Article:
31 March 2023
by Aleksandr Podrabinek
On 31 March the trial started as planned at 11 am, which is surprising since until now all sessions started late. The defence presented its evidence. This sounds a little strange for a trial in which evidence has no meaning whatsoever, and the criminal charges are not just badly stitched together, but based on insane laws and their even crazier interpretations.
Nevertheless, Vladimir Kara-Murza and his lawyer, Vadim Prokhorov, decided to put up a competent legal challenge to the judicial arbitrariness, something reminiscent of the dissident practice of legal behaviour in unlawful circumstances. In keeping with their chosen strategy, today the defence invited two of its witnesses: the editor-in-chief of Novaya gazeta and Nobel Peace Prize laureate Dmitry Muratov, and Grigory Yavlinsky, co-founder of the Yabloko party.
The witnesses came, but it was of little use. Judge Podoprigorov did not allow them to give their testimony in full.
Dmitry Muratov was going to tell the court about Kara-Murza’s journalistic experience, about his professional honesty and personal integrity. About the fact that journalism in Russia today is practically dead, that 265 media resources have been shut down, and that 7,000 Internet media outlets have been blocked. Grigory Yavlinsky intended to talk about Kara-Murza’s political experience, about his human dignity and dedication to Russia’s future. The court considered all of this completely unnecessary since its purpose is not to establish the judicial truth, but to hand down a politically motivated guilty verdict.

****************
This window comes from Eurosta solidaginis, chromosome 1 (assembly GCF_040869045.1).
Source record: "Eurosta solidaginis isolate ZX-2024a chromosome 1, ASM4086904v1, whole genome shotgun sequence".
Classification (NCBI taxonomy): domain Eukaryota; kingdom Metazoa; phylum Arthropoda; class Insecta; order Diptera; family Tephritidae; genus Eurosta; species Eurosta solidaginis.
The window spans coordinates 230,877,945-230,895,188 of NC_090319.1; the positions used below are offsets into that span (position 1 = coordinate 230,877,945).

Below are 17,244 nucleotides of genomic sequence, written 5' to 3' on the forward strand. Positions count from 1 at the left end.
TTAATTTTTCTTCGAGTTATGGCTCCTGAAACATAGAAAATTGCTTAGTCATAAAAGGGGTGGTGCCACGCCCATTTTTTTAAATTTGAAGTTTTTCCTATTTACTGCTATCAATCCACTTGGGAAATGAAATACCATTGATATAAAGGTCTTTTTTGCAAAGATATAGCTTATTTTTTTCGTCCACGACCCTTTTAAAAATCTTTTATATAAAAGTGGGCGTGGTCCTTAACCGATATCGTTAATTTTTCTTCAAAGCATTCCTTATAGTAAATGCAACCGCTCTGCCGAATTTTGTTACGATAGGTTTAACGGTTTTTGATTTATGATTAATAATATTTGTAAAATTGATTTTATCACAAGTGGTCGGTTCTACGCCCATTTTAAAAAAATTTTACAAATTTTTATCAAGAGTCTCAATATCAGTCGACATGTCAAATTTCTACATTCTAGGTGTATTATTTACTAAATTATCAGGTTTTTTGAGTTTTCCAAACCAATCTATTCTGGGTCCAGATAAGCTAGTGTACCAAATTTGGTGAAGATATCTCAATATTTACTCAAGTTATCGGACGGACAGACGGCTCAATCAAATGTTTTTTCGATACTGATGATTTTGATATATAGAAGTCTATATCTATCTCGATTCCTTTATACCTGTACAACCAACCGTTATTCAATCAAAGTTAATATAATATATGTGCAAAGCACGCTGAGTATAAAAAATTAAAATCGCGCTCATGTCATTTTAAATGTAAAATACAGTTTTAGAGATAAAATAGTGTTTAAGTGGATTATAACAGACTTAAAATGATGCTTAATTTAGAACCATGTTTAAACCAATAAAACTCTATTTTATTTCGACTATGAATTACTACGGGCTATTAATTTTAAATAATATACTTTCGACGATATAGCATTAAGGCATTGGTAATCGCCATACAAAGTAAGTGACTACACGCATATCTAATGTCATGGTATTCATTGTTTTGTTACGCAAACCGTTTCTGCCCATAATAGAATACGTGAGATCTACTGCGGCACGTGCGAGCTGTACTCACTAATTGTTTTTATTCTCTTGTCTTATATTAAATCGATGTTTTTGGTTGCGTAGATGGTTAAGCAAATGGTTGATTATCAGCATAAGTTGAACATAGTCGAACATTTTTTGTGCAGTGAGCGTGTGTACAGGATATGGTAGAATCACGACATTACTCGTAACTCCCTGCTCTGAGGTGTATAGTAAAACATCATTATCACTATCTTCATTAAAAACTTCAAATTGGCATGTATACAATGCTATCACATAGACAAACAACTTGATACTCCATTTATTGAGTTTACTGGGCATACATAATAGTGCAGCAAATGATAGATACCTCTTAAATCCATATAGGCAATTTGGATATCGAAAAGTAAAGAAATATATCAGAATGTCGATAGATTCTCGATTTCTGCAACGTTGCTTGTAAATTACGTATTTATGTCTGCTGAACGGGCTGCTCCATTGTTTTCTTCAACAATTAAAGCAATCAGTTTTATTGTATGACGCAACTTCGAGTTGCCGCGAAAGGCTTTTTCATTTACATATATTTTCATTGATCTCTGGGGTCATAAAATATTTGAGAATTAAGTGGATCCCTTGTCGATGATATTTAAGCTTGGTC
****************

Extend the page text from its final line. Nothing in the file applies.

The court dismissed all the questions Kara-Murza’s lawyer wanted to ask the witnesses. The defence was essentially deprived of ay opportunity to examine witnesses and add evidence of the innocence of the accused to the case materials. Prosecutor Loktionov had no questions at all: Judge Podoprigorov reserved the pleasure of interrogating the witnesses to himself. Despite everything, he probably still considered it not quite good form to conduct a trial without the witnesses being asked a single question.
However, his questions were superficial and purely formal in nature, concerning only the character of the defendant.
After the ‘interrogations’ the witnesses went outside and answered the journalists’ questions in the street. They said almost nothing about what had taken place in the courtroom, explaining that they had signed non-disclosure agreements. Responding to the reporters’ questions, Dmitry Muratov said Kara-Murza was in excellent intellectual shape, was in good form, and asked sharp and clearly formulated questions. He stressed that Vladimir has inherited the dissident tradition of openness, always ready to answer for his words and has never engaged in underground activities.
He was not able to say anything about Kara-Murza’s physical condition. Grigory Yavlinsky told journalists that after almost a year in prison, Kara-Murza is not looking his best and that he (Yavlinsky) is very worried about his health.
The question of the defendant’s health was also raised in court. The defence petitioned for a medical examination to be conducted and for the results of his examination at the City Clinical Hospital No. 20 the previous Monday to be presented to the court. The court rejected both defence motions without, according to the lawyer, giving a convincing explanation why. Indeed, in general the court does not bother explaining its decisions at all. Presiding Judge Podoprigorov behaves as the real master of the trial proceedings who can do whatever he wants without explaining the reasons or legal grounds. Such overbearing behaviour is typical of judges in countries where justice is degenerating into an instrument of political repression by the state.
The next hearing in the trial of Vladimir Kara-Murza is set for Monday, 3 April. The defence will continue to present its evidence.
Translated by Simon Cosgrove